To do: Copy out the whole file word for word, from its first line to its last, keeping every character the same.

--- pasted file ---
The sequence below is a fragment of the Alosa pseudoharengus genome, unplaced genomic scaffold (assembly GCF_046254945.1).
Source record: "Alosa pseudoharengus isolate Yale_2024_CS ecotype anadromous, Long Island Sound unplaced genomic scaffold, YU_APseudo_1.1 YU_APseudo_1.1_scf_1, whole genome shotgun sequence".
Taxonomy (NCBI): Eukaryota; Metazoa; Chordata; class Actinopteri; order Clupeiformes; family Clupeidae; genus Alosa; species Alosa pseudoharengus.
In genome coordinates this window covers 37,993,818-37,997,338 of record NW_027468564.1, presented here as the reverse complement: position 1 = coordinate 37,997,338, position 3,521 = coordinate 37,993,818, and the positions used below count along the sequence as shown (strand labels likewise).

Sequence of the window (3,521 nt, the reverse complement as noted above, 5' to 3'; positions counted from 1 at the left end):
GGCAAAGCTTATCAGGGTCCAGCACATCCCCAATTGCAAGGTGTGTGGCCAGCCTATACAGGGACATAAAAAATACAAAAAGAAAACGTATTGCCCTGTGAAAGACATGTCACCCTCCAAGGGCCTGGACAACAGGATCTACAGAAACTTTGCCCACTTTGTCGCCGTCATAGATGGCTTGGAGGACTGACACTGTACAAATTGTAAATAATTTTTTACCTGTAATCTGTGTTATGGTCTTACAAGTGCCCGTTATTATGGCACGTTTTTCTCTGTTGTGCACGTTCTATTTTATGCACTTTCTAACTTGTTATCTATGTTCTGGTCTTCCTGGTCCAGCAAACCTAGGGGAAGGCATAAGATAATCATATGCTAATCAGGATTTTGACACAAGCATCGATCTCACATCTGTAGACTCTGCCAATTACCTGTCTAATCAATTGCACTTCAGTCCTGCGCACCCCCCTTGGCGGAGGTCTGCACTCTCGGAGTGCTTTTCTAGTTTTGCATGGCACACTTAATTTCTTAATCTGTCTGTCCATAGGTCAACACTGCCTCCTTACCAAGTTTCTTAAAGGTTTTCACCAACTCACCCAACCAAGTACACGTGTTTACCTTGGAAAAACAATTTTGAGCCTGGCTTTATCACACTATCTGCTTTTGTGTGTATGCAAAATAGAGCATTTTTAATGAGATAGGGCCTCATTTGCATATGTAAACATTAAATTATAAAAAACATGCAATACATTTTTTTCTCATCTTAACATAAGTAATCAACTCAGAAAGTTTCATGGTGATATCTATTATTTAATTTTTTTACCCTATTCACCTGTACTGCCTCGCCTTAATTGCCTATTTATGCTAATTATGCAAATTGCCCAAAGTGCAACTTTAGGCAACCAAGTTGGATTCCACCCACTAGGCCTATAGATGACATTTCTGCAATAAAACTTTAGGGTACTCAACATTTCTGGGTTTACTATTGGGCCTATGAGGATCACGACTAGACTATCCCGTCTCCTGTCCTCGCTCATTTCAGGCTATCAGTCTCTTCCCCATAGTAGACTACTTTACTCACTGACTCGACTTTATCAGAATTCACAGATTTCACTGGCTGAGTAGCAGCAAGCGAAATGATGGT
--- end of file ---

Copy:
The sequence below is a fragment of the Alosa pseudoharengus genome, unplaced genomic scaffold (assembly GCF_046254945.1).
Source record: "Alosa pseudoharengus isolate Yale_2024_CS ecotype anadromous, Long Island Sound unplaced genomic scaffold, YU_APseudo_1.1 YU_APseudo_1.1_scf_1, whole genome shotgun sequence".
Taxonomy (NCBI): Eukaryota; Metazoa; Chordata; class Actinopteri; order Clupeiformes; family Clupeidae; genus Alosa; species Alosa pseudoharengus.
In genome coordinates this window covers 37,993,818-37,997,338 of record NW_027468564.1, presented here as the reverse complement: position 1 = coordinate 37,997,338, position 3,521 = coordinate 37,993,818, and the positions used below count along the sequence as shown (strand labels likewise).

Sequence of the window (3,521 nt, the reverse complement as noted above, 5' to 3'; positions counted from 1 at the left end):
GGCAAAGCTTATCAGGGTCCAGCACATCCCCAATTGCAAGGTGTGTGGCCAGCCTATACAGGGACATAAAAAATACAAAAAGAAAACGTATTGCCCTGTGAAAGACATGTCACCCTCCAAGGGCCTGGACAACAGGATCTACAGAAACTTTGCCCACTTTGTCGCCGTCATAGATGGCTTGGAGGACTGACACTGTACAAATTGTAAATAATTTTTTACCTGTAATCTGTGTTATGGTCTTACAAGTGCCCGTTATTATGGCACGTTTTTCTCTGTTGTGCACGTTCTATTTTATGCACTTTCTAACTTGTTATCTATGTTCTGGTCTTCCTGGTCCAGCAAACCTAGGGGAAGGCATAAGATAATCATATGCTAATCAGGATTTTGACACAAGCATCGATCTCACATCTGTAGACTCTGCCAATTACCTGTCTAATCAATTGCACTTCAGTCCTGCGCACCCCCCTTGGCGGAGGTCTGCACTCTCGGAGTGCTTTTCTAGTTTTGCATGGCACACTTAATTTCTTAATCTGTCTGTCCATAGGTCAACACTGCCTCCTTACCAAGTTTCTTAAAGGTTTTCACCAACTCACCCAACCAAGTACACGTGTTTACCTTGGAAAAACAATTTTGAGCCTGGCTTTATCACACTATCTGCTTTTGTGTGTATGCAAAATAGAGCATTTTTAATGAGATAGGGCCTCATTTGCATATGTAAACATTAAATTATAAAAAACATGCAATACATTTTTTTCTCATCTTAACATAAGTAATCAACTCAGAAAGTTTCATGGTGATATCTATTATTTAATTTTTTTACCCTATTCACCTGTACTGCCTCGCCTTAATTGCCTATTTATGCTAATTATGCAAATTGCCCAAAGTGCAACTTTAGGCAACCAAGTTGGATTCCACCCACTAGGCCTATAGATGACATTTCTGCAATAAAACTTTAGGGTACTCAACATTTCTGGGTTTACTATTGGGCCTATGAGGATCACGACTAGACTATCCCGTCTCCTGTCCTCGCTCATTTCAGGCTATCAGTCTCTTCCCCATAGTAGACTACTTTACTCACTGACTCGACTTTATCAGAATTCACAGATTTCACTGGCTGAGTAGCAGCAAGCGAAATGATGGT